Introduction: Discharge advice for the use of salbutamol after acute wheeze is highly variable across the UK. Most centres use gradually reducing fixed dose regimes. There is no good evidence to support this practice. We evaluated our local practice and assessed the safety and efficacy of introducing advice to give salbutamol only as needed after hospital discharge in all age groups.

Method: Working with 5 families of children with asthma, and health care professionals attending to wheezy children across our region, we created an information sheet to aid parents? decision making about the use of salbutamol. The leaflet included a colour coded flow chart for salbutamol use, safety netting information, instruction for inhaler technique, a table to record salbutamol use and aerosol recycling advice. Data from parents receiving the new discharge plan were collected by telephone follow up.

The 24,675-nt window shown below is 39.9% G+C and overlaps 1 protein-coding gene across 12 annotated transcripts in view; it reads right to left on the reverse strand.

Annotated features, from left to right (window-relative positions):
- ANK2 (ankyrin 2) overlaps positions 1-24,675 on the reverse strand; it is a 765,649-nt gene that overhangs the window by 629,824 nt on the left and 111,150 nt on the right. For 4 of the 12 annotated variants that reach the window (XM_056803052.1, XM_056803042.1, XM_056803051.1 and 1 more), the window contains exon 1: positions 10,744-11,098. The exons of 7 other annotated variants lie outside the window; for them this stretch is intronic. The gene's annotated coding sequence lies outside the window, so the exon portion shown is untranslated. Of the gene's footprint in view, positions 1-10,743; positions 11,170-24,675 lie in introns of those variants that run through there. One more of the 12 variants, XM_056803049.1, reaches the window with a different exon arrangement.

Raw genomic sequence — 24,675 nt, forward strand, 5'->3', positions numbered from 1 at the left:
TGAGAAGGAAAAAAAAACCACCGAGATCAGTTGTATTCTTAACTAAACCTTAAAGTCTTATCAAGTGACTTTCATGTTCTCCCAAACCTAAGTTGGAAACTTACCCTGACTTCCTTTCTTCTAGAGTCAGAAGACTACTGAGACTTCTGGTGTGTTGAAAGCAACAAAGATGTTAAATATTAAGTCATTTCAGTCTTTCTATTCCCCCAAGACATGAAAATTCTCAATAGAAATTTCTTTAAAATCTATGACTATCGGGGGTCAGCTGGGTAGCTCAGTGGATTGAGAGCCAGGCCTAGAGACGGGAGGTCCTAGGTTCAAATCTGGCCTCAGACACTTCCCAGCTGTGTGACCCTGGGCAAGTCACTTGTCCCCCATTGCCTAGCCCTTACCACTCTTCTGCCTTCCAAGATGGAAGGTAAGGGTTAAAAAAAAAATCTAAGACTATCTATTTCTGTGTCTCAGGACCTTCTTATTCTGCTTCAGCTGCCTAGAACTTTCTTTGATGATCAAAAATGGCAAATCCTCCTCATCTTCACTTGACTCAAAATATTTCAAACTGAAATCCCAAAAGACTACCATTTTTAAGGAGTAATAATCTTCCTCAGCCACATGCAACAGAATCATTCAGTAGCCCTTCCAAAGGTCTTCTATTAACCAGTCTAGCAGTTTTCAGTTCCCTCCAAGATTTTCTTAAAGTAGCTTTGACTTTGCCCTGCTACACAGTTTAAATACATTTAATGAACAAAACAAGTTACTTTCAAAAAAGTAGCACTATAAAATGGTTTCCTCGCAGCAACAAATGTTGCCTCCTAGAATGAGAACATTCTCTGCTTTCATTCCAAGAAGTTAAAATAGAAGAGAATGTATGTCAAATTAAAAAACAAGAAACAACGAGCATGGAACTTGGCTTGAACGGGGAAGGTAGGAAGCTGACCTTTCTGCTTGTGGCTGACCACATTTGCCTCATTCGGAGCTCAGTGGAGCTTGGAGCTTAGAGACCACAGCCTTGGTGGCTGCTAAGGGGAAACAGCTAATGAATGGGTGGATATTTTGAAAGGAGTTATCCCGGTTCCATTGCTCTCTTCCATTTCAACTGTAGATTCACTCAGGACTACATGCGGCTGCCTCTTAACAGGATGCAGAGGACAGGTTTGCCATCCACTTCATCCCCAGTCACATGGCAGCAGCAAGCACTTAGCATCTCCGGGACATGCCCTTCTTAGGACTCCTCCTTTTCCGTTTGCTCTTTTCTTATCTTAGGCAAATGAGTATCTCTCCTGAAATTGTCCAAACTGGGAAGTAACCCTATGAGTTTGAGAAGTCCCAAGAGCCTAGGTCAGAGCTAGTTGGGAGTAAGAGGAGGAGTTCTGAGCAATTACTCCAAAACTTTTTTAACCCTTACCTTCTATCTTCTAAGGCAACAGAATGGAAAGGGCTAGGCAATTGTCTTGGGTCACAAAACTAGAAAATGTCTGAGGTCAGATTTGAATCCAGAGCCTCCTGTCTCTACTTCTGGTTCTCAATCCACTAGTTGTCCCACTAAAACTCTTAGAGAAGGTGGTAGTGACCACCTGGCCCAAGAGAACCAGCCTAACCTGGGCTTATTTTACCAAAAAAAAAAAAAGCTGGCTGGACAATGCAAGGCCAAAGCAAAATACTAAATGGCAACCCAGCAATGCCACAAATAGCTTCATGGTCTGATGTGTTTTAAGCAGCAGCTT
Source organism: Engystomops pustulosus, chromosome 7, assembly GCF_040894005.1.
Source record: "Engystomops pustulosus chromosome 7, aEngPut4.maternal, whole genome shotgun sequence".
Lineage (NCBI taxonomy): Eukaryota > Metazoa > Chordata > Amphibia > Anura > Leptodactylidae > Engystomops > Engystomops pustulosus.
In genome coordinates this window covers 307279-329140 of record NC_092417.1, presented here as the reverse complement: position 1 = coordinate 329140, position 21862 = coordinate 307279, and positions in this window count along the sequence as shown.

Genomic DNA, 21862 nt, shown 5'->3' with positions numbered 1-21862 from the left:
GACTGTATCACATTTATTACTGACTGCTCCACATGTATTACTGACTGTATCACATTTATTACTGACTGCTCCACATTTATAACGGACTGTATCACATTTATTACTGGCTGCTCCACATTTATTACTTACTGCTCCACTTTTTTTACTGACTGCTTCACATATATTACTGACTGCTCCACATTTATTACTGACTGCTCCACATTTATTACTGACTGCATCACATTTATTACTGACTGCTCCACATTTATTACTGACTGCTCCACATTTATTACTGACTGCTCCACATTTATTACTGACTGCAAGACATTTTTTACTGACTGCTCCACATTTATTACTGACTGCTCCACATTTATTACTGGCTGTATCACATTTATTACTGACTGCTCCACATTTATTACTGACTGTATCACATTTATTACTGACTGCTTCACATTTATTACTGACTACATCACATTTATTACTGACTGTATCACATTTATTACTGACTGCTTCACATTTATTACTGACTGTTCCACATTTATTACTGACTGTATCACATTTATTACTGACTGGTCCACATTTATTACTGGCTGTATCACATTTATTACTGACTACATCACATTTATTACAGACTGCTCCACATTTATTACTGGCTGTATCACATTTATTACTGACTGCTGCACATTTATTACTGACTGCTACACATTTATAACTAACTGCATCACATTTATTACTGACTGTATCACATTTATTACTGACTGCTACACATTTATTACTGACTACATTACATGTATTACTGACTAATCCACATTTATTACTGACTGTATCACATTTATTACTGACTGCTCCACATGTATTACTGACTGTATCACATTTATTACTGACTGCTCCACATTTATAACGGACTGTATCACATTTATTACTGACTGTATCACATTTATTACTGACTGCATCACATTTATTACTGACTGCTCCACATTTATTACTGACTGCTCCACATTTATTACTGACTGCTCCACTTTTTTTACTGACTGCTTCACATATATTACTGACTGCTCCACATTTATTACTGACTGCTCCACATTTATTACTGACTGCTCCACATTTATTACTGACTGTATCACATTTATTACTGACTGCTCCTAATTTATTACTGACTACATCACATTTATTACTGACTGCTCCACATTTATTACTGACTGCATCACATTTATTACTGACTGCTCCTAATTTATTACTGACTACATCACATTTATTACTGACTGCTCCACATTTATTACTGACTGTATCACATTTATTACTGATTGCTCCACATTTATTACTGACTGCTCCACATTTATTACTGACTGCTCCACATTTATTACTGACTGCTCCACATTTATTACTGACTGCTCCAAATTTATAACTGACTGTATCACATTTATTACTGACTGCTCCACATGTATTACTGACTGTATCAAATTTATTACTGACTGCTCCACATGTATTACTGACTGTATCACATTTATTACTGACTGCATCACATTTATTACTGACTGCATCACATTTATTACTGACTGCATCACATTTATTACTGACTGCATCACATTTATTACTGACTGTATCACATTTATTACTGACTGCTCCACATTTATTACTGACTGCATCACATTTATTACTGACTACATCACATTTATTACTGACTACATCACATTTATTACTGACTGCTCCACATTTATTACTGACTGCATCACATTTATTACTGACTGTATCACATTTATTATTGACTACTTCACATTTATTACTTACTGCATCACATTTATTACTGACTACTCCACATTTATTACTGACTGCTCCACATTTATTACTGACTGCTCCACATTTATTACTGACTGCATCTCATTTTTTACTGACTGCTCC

Results: We obtained feedback from 103 families over 4 months. Compared to our previous fixed dose 4 hourly weaning plan (Day 1: 10 puffs, day 2: 6 puffs, day 3: 2 puffs) significantly less salbutamol was used. Mean dose reductions were 73% on day 1, 72% on day 2 and 50% on day 3. 12.6% (13) were still using salbutamol after 3 days. Only 1.9% (2) reattended the emergency department and 7.7% (8) visited the GP with ongoing symptoms. All parents/carers found the chart easy to follow. 23% (24) used the table to record salbutamol use.

Conclusion: Our as required salbutamol plan was safe and acceptable. It significantly reduced the likely doses of salbutamol used according to previous fixed dose recommendations and was well accepted.